Bizarre claims highlight importance of pet insurance
Pet insurance software expert Aquarium Software says a ‘Most Unusual Pet Insurance Claim of the Year’ award highlights the importance of insuring our furry friends. The Hambone Award, run by American pet insurers Nationwide, honours pets who have visited their vet due to bizarre and unusual circumstances and as such result in their pet parents having to make a claim. Nationwide, America’s first and largest provider of pet health insurance searches through its database of more than 550,000 insured pets to find the “Most Unusual Pet Insurance Claim of the Year.”
Stories this year included a bulldog who swallowed the nametags off his collar whilst still wearing it and a miniature Dachshund who fended off a rattlesnake who was trying to attack his siblings.
Mark Colonnese, VP and Sales & Marketing Director at Aquarium Software Inc., says these stories and the award in general proves how important pet insurance is, as the wholly unexpected and bizarre really can happen.
“These examples confirm how unpredictable animals can be in their actions and behaviours,” says Mark. “In some respects, pet insurance is more vital than regular health insurance as animals can get themselves into all sorts of danger due to lack of awareness of the risks involved. This award - and the examples in it - prove exactly why pet insurance is essential.”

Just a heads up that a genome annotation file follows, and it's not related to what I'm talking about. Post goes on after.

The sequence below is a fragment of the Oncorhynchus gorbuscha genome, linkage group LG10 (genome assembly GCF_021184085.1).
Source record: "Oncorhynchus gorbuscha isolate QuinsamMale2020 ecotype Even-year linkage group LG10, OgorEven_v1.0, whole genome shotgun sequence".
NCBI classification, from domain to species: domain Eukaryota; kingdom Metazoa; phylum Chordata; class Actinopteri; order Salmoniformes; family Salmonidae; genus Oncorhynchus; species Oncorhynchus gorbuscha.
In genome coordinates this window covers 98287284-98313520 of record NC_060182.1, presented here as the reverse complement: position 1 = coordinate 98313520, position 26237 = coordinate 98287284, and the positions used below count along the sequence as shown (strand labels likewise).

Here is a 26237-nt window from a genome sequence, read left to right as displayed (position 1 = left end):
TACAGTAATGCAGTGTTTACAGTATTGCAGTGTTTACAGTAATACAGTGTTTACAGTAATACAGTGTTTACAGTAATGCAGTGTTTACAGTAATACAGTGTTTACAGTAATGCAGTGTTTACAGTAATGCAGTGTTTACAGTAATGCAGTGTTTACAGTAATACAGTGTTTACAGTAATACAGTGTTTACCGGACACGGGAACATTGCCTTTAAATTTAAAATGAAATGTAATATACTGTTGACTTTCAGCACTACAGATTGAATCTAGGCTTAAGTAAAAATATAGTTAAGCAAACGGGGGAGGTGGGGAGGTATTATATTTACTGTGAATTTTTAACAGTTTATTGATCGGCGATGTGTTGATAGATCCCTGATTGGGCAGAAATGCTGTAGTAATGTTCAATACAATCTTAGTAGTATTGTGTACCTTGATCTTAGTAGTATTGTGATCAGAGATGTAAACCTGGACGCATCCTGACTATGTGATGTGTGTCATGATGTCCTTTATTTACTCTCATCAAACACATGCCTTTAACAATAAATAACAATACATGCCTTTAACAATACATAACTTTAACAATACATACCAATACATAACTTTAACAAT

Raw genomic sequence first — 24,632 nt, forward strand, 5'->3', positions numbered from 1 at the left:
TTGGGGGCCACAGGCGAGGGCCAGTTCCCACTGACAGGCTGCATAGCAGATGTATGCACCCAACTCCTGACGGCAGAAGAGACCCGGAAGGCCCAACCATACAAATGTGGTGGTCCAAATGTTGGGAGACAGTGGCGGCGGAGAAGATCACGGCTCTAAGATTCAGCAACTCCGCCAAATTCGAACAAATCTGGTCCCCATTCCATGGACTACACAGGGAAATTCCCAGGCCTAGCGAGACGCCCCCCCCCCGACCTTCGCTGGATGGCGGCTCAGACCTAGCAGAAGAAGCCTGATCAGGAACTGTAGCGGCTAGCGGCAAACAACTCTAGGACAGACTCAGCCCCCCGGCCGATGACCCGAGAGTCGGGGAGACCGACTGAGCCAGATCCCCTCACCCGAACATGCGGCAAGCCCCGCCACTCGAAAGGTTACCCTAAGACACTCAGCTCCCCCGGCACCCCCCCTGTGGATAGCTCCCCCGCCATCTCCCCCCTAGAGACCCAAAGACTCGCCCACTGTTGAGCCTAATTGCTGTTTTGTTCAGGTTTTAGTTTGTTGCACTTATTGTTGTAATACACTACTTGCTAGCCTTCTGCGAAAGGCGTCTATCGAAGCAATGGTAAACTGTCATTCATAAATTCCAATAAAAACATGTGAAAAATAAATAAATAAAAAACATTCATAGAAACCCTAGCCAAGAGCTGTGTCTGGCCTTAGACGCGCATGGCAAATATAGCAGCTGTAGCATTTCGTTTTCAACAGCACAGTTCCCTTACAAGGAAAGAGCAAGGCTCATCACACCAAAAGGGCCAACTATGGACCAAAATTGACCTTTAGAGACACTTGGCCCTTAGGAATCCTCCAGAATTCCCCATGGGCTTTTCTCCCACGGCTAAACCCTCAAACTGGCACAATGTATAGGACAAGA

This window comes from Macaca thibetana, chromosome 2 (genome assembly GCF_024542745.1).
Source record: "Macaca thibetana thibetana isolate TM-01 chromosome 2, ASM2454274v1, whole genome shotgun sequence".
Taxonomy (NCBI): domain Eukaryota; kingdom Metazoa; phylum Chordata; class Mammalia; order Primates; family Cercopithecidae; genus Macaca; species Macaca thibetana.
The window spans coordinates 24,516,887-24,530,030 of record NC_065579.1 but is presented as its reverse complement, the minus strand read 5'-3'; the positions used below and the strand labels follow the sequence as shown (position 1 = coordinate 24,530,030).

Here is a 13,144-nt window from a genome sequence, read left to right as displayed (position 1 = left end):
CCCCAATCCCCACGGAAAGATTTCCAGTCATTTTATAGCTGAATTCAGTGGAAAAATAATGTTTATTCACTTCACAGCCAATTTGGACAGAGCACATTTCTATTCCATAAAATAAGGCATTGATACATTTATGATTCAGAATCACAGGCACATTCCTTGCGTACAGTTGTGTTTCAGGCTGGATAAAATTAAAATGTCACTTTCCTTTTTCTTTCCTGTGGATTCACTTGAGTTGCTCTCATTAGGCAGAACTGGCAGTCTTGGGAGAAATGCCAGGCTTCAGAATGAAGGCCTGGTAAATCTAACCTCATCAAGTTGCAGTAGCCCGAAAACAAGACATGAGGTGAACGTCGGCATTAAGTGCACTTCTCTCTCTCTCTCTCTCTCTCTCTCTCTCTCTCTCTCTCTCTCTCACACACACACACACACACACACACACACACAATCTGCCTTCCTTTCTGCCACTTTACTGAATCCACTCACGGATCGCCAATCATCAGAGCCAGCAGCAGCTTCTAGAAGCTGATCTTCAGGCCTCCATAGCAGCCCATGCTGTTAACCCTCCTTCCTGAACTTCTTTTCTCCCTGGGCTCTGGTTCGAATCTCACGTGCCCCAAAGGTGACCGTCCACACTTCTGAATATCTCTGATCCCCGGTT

Mark warns that the process of insuring our four-legged friends could become more complicated in the future if the more bizarre pet claims are added to the mix when pricing new policies.
“Technology can help massively,” says Mark. “Smart platforms designed from the ground up with the ‘pet parent’ in mind, can be used to ensure records are kept up to date, ensuring that risk profiles and policies are accurate even down to which breeds are most likely to ingest a foreign object, for example."
He goes on to say that "Overall it’s about identifying an individual animal’s (and owner’s) claims history and likelihood of claiming in the future. While this kind of profiling is commonplace in the wider GI world, the pet insurance business has been until recently lagging behind."